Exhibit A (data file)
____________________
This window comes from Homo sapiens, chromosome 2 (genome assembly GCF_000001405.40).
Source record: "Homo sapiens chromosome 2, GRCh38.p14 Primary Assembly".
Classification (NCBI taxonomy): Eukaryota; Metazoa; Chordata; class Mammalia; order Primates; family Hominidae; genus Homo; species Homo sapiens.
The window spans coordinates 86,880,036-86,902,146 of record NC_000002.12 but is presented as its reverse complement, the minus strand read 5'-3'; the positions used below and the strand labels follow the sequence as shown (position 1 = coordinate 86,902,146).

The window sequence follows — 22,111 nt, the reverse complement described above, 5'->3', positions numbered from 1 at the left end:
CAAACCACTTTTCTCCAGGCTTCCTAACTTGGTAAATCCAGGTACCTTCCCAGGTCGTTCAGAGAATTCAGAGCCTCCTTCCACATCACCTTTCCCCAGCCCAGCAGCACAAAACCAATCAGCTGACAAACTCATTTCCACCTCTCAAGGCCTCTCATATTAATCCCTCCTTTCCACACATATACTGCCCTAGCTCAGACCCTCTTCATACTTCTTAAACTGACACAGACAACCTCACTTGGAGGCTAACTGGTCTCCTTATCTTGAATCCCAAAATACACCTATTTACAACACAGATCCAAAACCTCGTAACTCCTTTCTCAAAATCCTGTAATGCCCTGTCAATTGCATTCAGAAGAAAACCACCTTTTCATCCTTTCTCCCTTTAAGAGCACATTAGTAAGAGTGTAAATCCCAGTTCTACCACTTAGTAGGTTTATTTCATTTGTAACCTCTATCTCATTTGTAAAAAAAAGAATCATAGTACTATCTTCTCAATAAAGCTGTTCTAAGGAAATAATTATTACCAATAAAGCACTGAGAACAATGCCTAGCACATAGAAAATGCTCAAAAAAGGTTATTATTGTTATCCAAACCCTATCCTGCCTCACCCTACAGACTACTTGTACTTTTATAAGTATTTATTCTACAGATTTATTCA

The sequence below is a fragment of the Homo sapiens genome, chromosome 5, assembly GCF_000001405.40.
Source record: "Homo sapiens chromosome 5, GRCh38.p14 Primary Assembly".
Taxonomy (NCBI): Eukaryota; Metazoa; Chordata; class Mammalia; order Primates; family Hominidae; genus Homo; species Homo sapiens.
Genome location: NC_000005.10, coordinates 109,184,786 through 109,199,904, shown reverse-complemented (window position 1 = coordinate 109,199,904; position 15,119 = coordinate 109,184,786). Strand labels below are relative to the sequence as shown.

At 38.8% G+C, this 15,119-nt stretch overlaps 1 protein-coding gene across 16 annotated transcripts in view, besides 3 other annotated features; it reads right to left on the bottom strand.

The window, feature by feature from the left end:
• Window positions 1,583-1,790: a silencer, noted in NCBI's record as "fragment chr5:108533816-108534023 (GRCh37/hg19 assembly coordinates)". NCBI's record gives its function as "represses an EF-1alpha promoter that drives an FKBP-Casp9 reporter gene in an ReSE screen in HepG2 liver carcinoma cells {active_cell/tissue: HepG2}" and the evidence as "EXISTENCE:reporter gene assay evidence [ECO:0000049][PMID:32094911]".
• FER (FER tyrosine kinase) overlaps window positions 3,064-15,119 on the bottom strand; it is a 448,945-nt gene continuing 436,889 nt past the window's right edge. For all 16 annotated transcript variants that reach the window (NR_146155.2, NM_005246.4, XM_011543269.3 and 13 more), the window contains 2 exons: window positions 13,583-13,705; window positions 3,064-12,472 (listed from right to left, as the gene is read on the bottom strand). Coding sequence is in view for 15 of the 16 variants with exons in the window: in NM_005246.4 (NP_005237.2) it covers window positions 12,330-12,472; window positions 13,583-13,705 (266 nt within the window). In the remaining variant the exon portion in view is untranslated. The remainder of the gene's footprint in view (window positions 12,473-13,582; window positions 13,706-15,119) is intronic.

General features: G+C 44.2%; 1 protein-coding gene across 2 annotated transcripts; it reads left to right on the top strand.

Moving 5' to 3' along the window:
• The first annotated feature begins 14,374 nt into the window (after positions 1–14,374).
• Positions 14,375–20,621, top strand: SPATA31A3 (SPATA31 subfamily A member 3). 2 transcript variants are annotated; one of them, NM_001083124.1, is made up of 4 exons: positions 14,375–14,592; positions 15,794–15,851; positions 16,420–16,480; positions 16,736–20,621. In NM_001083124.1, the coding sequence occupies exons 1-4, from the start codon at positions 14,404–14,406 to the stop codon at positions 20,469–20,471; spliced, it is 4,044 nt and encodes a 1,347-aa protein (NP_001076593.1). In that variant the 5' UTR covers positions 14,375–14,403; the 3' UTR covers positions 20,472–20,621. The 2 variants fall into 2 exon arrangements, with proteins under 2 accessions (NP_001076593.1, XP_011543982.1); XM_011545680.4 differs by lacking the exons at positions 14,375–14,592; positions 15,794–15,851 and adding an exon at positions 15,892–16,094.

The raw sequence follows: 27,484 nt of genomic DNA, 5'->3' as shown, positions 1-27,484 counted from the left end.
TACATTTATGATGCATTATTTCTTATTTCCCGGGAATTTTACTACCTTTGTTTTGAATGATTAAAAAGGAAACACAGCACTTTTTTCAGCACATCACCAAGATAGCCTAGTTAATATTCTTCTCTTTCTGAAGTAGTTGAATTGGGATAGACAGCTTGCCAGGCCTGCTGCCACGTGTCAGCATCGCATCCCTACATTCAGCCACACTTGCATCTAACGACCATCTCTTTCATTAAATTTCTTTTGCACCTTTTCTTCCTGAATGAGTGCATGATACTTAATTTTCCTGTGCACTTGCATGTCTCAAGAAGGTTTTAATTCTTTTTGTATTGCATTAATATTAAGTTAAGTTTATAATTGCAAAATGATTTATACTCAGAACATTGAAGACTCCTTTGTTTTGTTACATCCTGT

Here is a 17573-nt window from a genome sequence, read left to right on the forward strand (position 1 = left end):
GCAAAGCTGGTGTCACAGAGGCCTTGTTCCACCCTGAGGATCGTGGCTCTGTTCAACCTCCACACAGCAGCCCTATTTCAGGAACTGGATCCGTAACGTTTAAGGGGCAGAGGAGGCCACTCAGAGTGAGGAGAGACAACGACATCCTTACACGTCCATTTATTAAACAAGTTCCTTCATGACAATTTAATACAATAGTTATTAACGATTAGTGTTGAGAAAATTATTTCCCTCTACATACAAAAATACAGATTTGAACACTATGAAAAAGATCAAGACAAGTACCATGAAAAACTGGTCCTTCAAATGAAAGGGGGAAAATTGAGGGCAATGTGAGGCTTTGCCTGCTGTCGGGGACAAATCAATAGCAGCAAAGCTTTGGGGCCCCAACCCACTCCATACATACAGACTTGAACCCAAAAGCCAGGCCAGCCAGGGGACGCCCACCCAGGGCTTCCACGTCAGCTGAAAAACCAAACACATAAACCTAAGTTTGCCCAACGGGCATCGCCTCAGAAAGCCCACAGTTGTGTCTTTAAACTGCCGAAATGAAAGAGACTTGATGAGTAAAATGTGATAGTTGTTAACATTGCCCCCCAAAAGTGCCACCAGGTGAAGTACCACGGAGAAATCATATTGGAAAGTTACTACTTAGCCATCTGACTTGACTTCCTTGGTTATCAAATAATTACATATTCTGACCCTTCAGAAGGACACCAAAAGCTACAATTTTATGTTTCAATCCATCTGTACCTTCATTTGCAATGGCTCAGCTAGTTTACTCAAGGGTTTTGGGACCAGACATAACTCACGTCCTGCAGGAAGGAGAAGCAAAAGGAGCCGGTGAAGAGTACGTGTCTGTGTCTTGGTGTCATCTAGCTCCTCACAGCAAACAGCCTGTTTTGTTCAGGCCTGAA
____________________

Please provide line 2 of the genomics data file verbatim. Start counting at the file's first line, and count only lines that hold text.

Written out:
Source record: "Homo sapiens chromosome 2, GRCh38.p14 Primary Assembly".